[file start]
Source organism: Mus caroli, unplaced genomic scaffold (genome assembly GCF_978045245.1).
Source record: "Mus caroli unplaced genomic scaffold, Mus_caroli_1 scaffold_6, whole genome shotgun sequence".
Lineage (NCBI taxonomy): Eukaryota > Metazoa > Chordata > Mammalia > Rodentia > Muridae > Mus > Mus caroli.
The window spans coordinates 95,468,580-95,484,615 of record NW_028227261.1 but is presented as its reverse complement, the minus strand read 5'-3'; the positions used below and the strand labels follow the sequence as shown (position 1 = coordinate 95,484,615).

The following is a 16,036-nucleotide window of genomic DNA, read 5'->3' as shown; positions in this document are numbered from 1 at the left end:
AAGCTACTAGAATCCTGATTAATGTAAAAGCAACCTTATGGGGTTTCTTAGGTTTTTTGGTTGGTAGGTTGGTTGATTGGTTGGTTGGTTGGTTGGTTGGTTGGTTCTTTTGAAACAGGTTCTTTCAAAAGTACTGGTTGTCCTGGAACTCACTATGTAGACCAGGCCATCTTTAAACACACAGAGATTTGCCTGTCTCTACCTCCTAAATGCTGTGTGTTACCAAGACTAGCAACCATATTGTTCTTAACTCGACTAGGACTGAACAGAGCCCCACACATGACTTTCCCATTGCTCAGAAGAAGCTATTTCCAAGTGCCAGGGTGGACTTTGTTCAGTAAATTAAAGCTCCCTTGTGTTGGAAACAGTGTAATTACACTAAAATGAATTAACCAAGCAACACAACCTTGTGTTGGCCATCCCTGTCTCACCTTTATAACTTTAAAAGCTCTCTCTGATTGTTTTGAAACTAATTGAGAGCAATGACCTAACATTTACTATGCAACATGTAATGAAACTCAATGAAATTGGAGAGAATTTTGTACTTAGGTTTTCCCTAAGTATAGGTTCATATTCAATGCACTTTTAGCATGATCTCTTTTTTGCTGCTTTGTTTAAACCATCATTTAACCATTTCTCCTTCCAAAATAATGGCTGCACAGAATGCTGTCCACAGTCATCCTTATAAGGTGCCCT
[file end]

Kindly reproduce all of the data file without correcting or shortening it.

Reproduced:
Source organism: Mus caroli, unplaced genomic scaffold (genome assembly GCF_978045245.1).
Source record: "Mus caroli unplaced genomic scaffold, Mus_caroli_1 scaffold_6, whole genome shotgun sequence".
Lineage (NCBI taxonomy): Eukaryota > Metazoa > Chordata > Mammalia > Rodentia > Muridae > Mus > Mus caroli.
The window spans coordinates 95,468,580-95,484,615 of record NW_028227261.1 but is presented as its reverse complement, the minus strand read 5'-3'; the positions used below and the strand labels follow the sequence as shown (position 1 = coordinate 95,484,615).

The following is a 16,036-nucleotide window of genomic DNA, read 5'->3' as shown; positions in this document are numbered from 1 at the left end:
AAGCTACTAGAATCCTGATTAATGTAAAAGCAACCTTATGGGGTTTCTTAGGTTTTTTGGTTGGTAGGTTGGTTGATTGGTTGGTTGGTTGGTTGGTTGGTTGGTTCTTTTGAAACAGGTTCTTTCAAAAGTACTGGTTGTCCTGGAACTCACTATGTAGACCAGGCCATCTTTAAACACACAGAGATTTGCCTGTCTCTACCTCCTAAATGCTGTGTGTTACCAAGACTAGCAACCATATTGTTCTTAACTCGACTAGGACTGAACAGAGCCCCACACATGACTTTCCCATTGCTCAGAAGAAGCTATTTCCAAGTGCCAGGGTGGACTTTGTTCAGTAAATTAAAGCTCCCTTGTGTTGGAAACAGTGTAATTACACTAAAATGAATTAACCAAGCAACACAACCTTGTGTTGGCCATCCCTGTCTCACCTTTATAACTTTAAAAGCTCTCTCTGATTGTTTTGAAACTAATTGAGAGCAATGACCTAACATTTACTATGCAACATGTAATGAAACTCAATGAAATTGGAGAGAATTTTGTACTTAGGTTTTCCCTAAGTATAGGTTCATATTCAATGCACTTTTAGCATGATCTCTTTTTTGCTGCTTTGTTTAAACCATCATTTAACCATTTCTCCTTCCAAAATAATGGCTGCACAGAATGCTGTCCACAGTCATCCTTATAAGGTGCCCT